Last week in Milwaukee, I had the opportunity to hear Mayor Tom Barrett discuss the importance of an afterschool system as part of a comprehensive citywide improvement strategy. He delivered striking statistics on inequality and made the thoughtful connection between youth crime and youth unemployment. What made the biggest impression on me, however, wasn’t the statistics or the strategy, but the story of the time he missed his first day of high school because he was in juvenile court for a minor offense. Why did Mayor Barrett, who would eventually grow to be successful in life and career, end up in the back of a police car as an adolescent? In the words of the Mayor himself: “Because [he] had nothing to do when school was out.”
This story appears to be a tale of “the wrong place at the wrong time.” The bad news is, Mayor Barrett isn’t the only young person with nothing engaging to do after school. In fact, violent juvenile offenses occur most frequently in the hours immediately following the school day. The good news is – there may be something youth providers can do about it.
Research indicates the immense value of afterschool programs for adolescent and teenage youth and how participation can help older youth get and stay on track for success by connecting to positive role models, expanding upon traditional methods of learning, engaging with the community, and, most importantly, giving them something meaningful to do after school. A Harvard Family Research Project (HFRP) study of over 200 afterschool programs serving older youth revealed that successful programs are community-based, provide youth with leadership opportunities, and focus on developmentally appropriate activities that help them reach concrete goals, such as taking the SAT or finding employment. Interestingly, these attributes of effective afterschool programs closely mirror strategies that cities and programs are using to engage Opportunity Youth.
Who are Opportunity Youth?
There are currently 6.7 million Opportunity Youth, defined as young people between the ages of 16 and 24 who are neither enrolled in school nor participating in the labor market. Some of these youth have dropped out of school, are single parents, live apart from their own parents, or lack health insurance, transportation, or other basic necessities.
Serving Opportunity Youth requires coordinated strategies that engage a variety of systems and supports. Some of these strategies are quite similar to the strategies used to engage youth who are already connected to school or the workforce. Programs for Opportunity Youth and those for youth in school often have common goals, such as promoting well-being, creating a positive learning or working environment, connecting youth to mentors, or ensuring that youth get and stay engaged in education, work, and/or civic life.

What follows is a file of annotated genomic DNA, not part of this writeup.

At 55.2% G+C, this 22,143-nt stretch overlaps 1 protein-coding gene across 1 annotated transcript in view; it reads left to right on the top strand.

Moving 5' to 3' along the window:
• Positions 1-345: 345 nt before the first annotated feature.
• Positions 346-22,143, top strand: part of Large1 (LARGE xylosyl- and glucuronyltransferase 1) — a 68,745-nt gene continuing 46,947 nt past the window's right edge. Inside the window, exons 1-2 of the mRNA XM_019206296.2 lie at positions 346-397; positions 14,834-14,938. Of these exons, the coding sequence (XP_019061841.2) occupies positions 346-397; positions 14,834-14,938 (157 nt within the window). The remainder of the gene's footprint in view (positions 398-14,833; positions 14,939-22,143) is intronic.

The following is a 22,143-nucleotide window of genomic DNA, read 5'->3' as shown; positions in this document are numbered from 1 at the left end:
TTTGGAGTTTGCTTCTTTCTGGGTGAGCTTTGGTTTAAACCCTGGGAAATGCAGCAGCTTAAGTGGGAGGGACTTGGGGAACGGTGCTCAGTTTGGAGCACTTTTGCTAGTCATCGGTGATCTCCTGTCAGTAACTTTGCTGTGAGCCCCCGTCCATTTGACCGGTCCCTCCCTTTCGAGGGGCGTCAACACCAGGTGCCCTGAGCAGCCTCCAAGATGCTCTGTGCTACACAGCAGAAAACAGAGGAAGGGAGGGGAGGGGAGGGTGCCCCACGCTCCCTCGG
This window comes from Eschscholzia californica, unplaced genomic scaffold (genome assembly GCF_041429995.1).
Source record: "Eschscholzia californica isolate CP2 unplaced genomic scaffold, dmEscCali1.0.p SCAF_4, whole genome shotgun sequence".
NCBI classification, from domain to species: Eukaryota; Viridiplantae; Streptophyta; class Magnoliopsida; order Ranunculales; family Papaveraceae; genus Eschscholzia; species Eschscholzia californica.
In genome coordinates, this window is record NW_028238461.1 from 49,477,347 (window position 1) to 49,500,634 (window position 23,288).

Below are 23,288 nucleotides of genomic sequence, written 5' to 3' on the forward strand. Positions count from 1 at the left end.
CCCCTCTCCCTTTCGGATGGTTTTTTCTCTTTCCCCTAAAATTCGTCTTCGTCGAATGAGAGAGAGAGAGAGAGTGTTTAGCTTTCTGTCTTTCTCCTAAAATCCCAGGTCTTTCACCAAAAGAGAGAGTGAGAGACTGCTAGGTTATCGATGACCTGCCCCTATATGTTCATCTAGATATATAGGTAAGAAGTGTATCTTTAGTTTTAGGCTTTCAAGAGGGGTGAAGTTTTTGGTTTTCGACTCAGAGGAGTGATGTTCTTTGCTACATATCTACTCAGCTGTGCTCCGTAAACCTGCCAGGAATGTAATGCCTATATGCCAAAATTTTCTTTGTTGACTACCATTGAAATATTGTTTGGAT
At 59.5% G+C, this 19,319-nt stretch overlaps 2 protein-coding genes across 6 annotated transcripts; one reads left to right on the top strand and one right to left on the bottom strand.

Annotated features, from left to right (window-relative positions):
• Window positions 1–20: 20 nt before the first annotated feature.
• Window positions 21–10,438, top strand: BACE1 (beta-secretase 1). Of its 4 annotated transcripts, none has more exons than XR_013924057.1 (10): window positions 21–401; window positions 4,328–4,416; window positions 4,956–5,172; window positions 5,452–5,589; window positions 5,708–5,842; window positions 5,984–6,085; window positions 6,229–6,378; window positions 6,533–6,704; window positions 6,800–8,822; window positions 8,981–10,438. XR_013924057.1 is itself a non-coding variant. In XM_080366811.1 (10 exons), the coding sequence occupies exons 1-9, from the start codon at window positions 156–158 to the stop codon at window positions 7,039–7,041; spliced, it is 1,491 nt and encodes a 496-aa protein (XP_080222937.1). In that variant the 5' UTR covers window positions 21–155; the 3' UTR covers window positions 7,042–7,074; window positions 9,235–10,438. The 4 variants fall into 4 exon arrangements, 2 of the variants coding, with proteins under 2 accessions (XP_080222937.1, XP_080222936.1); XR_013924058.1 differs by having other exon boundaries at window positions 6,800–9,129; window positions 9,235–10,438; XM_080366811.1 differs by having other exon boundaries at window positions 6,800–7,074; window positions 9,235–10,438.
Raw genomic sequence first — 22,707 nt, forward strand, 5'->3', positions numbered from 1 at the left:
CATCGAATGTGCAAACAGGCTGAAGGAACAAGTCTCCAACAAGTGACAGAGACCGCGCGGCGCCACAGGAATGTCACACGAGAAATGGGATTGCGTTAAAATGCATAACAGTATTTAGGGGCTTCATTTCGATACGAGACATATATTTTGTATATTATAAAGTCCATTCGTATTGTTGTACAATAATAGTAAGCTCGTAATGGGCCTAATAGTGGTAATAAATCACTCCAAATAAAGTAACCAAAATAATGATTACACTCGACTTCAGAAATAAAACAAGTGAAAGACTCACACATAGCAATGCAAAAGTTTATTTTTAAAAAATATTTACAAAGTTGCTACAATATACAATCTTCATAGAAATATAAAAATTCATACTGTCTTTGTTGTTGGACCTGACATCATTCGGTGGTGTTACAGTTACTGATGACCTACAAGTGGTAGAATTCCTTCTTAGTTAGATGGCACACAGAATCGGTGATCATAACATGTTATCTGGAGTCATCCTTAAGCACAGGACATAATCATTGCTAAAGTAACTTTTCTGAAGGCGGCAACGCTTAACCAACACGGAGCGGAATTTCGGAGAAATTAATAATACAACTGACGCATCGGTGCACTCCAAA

An important area of intersection between programs serving opportunity youth and those in afterschool programs is the connection to employment, especially in the summer. Many afterschool programs engage older youth in work experiences or apprenticeships during the summer months, just as programs that serve Opportunity Youth seek to connect youth to summer and year-round employment and professional development. This seems like an area with immense potential for collaboration. In fact, the majority of high-retention programs in the HFRP study incorporate youth employment activities at some level. The table below illustrates the various activity types and the rates at which they are utilized by both high-retention and low-retention afterschool programs for older youth, many of which overlap with the priorities of programming for Opportunity Youth.
Image: Harvard Family Research Project study
All of these programs can provide a continuum of support from dropout prevention to recovery, aimed at serving all young people, regardless of age or connection to formal education. A Department of Education study of Opportunity Youth re-engagement strategies concluded that “re-entry into the education and workforce systems calls for a level of personalization and support difficult to provide within a typical comprehensive high school structure.” Any program that takes place outside of the traditional education space, such as afterschool programs for older youth, employment centers, or otherwise, can provide students with the positive relationships and sense of connectedness that are so important in the process of preventing disengagement or promoting re-engagement.
Breaking down the silos between the Opportunity Youth, youth employment, and afterschool sectors can be a way to create the type of community collaboration that reduces barriers and strengthens pathways to education and employment to improve the quality of life of all young people.
Carinne Deeds is a Program Associate at the American Youth Policy Forum.